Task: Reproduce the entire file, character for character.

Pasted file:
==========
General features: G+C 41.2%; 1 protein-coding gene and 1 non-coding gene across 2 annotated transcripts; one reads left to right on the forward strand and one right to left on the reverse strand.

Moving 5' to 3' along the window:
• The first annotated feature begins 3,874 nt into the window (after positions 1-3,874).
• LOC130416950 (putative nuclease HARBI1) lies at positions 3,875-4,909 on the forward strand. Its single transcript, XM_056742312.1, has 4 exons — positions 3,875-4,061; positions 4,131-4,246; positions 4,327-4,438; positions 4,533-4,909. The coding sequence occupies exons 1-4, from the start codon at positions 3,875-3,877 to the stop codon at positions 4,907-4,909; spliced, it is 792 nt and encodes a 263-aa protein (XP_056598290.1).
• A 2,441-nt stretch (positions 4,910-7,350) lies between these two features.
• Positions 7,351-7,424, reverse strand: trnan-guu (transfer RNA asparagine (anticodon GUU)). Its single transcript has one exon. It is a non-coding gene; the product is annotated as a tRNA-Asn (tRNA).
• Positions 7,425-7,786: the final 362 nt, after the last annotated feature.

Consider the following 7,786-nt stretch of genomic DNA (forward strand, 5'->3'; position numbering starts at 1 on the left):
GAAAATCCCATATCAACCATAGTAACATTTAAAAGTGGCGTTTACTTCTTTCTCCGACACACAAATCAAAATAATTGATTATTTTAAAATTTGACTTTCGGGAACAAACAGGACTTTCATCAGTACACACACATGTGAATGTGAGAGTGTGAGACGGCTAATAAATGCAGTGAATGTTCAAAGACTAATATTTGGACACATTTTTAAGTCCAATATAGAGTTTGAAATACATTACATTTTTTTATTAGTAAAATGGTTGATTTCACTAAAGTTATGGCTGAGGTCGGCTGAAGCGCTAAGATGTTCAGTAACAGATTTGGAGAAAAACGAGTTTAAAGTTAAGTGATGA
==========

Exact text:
General features: G+C 41.2%; 1 protein-coding gene and 1 non-coding gene across 2 annotated transcripts; one reads left to right on the forward strand and one right to left on the reverse strand.

Moving 5' to 3' along the window:
• The first annotated feature begins 3,874 nt into the window (after positions 1-3,874).
• LOC130416950 (putative nuclease HARBI1) lies at positions 3,875-4,909 on the forward strand. Its single transcript, XM_056742312.1, has 4 exons — positions 3,875-4,061; positions 4,131-4,246; positions 4,327-4,438; positions 4,533-4,909. The coding sequence occupies exons 1-4, from the start codon at positions 3,875-3,877 to the stop codon at positions 4,907-4,909; spliced, it is 792 nt and encodes a 263-aa protein (XP_056598290.1).
• A 2,441-nt stretch (positions 4,910-7,350) lies between these two features.
• Positions 7,351-7,424, reverse strand: trnan-guu (transfer RNA asparagine (anticodon GUU)). Its single transcript has one exon. It is a non-coding gene; the product is annotated as a tRNA-Asn (tRNA).
• Positions 7,425-7,786: the final 362 nt, after the last annotated feature.

Consider the following 7,786-nt stretch of genomic DNA (forward strand, 5'->3'; position numbering starts at 1 on the left):
GAAAATCCCATATCAACCATAGTAACATTTAAAAGTGGCGTTTACTTCTTTCTCCGACACACAAATCAAAATAATTGATTATTTTAAAATTTGACTTTCGGGAACAAACAGGACTTTCATCAGTACACACACATGTGAATGTGAGAGTGTGAGACGGCTAATAAATGCAGTGAATGTTCAAAGACTAATATTTGGACACATTTTTAAGTCCAATATAGAGTTTGAAATACATTACATTTTTTTATTAGTAAAATGGTTGATTTCACTAAAGTTATGGCTGAGGTCGGCTGAAGCGCTAAGATGTTCAGTAACAGATTTGGAGAAAAACGAGTTTAAAGTTAAGTGATGA